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‘It was like an out-of-body experience’ – How it really feels climbing Kilimanjaro

From the highs of summiting to the lows of altitude sickness, Julie Taylor recalls a trip of a lifetime with an all-female group of hikers

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Julie, left, during her Kilimanjaro adventure

Julie, left, during her Kilimanjaro adventure

The group at the bottom of Kilimanjaro

The group at the bottom of Kilimanjaro

Julie and some others battle altitude sickness

Julie and some others battle altitude sickness

Julie and friends above the clouds

Julie and friends above the clouds

Hiking in the rain forest

Hiking in the rain forest

Tents on Kilimanjaro

Tents on Kilimanjaro

The group on their way to the top

The group on their way to the top

Female porters carrying supplies

Female porters carrying supplies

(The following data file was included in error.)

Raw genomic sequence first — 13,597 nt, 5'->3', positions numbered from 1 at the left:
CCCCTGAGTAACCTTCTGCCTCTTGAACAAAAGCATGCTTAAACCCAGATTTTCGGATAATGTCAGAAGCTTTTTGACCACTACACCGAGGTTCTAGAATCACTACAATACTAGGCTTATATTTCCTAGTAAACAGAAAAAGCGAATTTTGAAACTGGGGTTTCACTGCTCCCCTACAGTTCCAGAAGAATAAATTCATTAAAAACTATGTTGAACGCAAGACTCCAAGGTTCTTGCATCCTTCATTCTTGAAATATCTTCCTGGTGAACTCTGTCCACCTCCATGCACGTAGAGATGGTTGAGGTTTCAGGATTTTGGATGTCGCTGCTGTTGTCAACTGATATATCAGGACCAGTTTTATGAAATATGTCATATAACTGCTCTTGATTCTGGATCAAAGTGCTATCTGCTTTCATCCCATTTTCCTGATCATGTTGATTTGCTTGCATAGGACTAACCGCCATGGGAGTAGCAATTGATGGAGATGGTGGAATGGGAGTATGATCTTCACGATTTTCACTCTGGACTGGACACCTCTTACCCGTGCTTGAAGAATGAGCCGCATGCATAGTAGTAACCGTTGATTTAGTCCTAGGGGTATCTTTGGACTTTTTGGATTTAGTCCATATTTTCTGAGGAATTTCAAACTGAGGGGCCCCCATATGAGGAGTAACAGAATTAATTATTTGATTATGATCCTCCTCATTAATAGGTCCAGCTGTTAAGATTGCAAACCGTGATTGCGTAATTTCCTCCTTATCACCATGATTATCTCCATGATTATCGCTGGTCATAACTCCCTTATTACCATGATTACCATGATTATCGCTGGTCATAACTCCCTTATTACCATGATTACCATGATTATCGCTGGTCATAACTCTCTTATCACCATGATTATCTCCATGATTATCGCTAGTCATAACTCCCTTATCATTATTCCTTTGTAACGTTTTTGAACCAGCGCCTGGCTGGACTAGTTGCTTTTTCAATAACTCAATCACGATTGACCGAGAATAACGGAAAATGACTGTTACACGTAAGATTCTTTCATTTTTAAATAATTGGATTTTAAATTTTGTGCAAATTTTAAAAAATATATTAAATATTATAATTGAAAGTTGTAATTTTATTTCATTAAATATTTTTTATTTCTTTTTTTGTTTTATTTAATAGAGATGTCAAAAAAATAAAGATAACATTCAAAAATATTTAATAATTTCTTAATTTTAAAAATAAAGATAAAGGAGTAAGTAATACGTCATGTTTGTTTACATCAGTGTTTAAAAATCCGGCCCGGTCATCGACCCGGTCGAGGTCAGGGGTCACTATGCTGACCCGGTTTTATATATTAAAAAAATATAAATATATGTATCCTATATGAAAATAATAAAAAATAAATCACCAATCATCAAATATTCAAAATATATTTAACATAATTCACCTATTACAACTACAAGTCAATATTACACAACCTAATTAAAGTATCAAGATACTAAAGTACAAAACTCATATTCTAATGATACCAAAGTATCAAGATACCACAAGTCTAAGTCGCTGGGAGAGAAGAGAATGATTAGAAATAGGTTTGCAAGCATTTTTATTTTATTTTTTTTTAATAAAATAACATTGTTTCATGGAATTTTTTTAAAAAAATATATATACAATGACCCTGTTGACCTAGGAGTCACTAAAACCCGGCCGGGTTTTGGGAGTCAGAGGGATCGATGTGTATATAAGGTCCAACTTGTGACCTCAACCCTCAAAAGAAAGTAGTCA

Julie and the Galz Gone Wild group

Julie and the Galz Gone Wild group

Sunrise on the summit

Sunrise on the summit

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Julie, left, during her Kilimanjaro adventure

We started snaking our way up in the cold, head torches on, heads down. It was just gone midnight and all seemed very quiet, despite the noise in my own head and the conversations I was having with myself.

It was summit night on our ascent of Kilimanjaro, and from about 30 minutes into the walk, I’d started feeling very tired. One of the girls had mentioned a previous hike at altitude she had done, where the sensation of wanting to fall asleep on her feet standing still was overpowering. I soon realised this was happening to me. Staying awake, and staying moving, was about to become one of the hardest things I’d ever done.


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